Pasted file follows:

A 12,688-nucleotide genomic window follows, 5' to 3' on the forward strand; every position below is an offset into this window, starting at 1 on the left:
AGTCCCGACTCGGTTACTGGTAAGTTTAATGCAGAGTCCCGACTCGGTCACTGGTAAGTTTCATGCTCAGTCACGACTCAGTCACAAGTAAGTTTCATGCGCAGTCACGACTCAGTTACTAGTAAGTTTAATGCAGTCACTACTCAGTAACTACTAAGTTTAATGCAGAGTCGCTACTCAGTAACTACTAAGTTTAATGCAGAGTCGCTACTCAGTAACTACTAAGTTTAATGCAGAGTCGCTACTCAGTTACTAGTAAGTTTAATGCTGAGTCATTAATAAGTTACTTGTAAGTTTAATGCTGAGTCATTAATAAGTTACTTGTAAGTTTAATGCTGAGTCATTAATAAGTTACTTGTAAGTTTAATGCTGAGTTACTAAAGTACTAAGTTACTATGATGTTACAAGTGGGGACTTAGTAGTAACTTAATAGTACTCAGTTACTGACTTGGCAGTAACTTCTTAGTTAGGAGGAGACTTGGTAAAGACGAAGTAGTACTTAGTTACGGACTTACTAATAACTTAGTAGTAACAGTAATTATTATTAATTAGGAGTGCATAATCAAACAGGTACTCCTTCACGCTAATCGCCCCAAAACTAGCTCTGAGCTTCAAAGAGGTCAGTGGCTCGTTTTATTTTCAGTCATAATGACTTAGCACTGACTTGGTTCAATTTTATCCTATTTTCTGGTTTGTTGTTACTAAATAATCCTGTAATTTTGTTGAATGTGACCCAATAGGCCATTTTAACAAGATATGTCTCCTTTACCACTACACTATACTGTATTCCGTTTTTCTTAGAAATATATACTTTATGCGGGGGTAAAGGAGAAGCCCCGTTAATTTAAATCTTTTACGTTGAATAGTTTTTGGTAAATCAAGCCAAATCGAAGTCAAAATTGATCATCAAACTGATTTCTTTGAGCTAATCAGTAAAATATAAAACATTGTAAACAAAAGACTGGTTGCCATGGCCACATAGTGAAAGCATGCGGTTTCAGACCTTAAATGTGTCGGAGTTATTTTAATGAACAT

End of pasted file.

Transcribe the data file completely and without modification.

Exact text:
A 12,688-nucleotide genomic window follows, 5' to 3' on the forward strand; every position below is an offset into this window, starting at 1 on the left:
AGTCCCGACTCGGTTACTGGTAAGTTTAATGCAGAGTCCCGACTCGGTCACTGGTAAGTTTCATGCTCAGTCACGACTCAGTCACAAGTAAGTTTCATGCGCAGTCACGACTCAGTTACTAGTAAGTTTAATGCAGTCACTACTCAGTAACTACTAAGTTTAATGCAGAGTCGCTACTCAGTAACTACTAAGTTTAATGCAGAGTCGCTACTCAGTAACTACTAAGTTTAATGCAGAGTCGCTACTCAGTTACTAGTAAGTTTAATGCTGAGTCATTAATAAGTTACTTGTAAGTTTAATGCTGAGTCATTAATAAGTTACTTGTAAGTTTAATGCTGAGTCATTAATAAGTTACTTGTAAGTTTAATGCTGAGTTACTAAAGTACTAAGTTACTATGATGTTACAAGTGGGGACTTAGTAGTAACTTAATAGTACTCAGTTACTGACTTGGCAGTAACTTCTTAGTTAGGAGGAGACTTGGTAAAGACGAAGTAGTACTTAGTTACGGACTTACTAATAACTTAGTAGTAACAGTAATTATTATTAATTAGGAGTGCATAATCAAACAGGTACTCCTTCACGCTAATCGCCCCAAAACTAGCTCTGAGCTTCAAAGAGGTCAGTGGCTCGTTTTATTTTCAGTCATAATGACTTAGCACTGACTTGGTTCAATTTTATCCTATTTTCTGGTTTGTTGTTACTAAATAATCCTGTAATTTTGTTGAATGTGACCCAATAGGCCATTTTAACAAGATATGTCTCCTTTACCACTACACTATACTGTATTCCGTTTTTCTTAGAAATATATACTTTATGCGGGGGTAAAGGAGAAGCCCCGTTAATTTAAATCTTTTACGTTGAATAGTTTTTGGTAAATCAAGCCAAATCGAAGTCAAAATTGATCATCAAACTGATTTCTTTGAGCTAATCAGTAAAATATAAAACATTGTAAACAAAAGACTGGTTGCCATGGCCACATAGTGAAAGCATGCGGTTTCAGACCTTAAATGTGTCGGAGTTATTTTAATGAACAT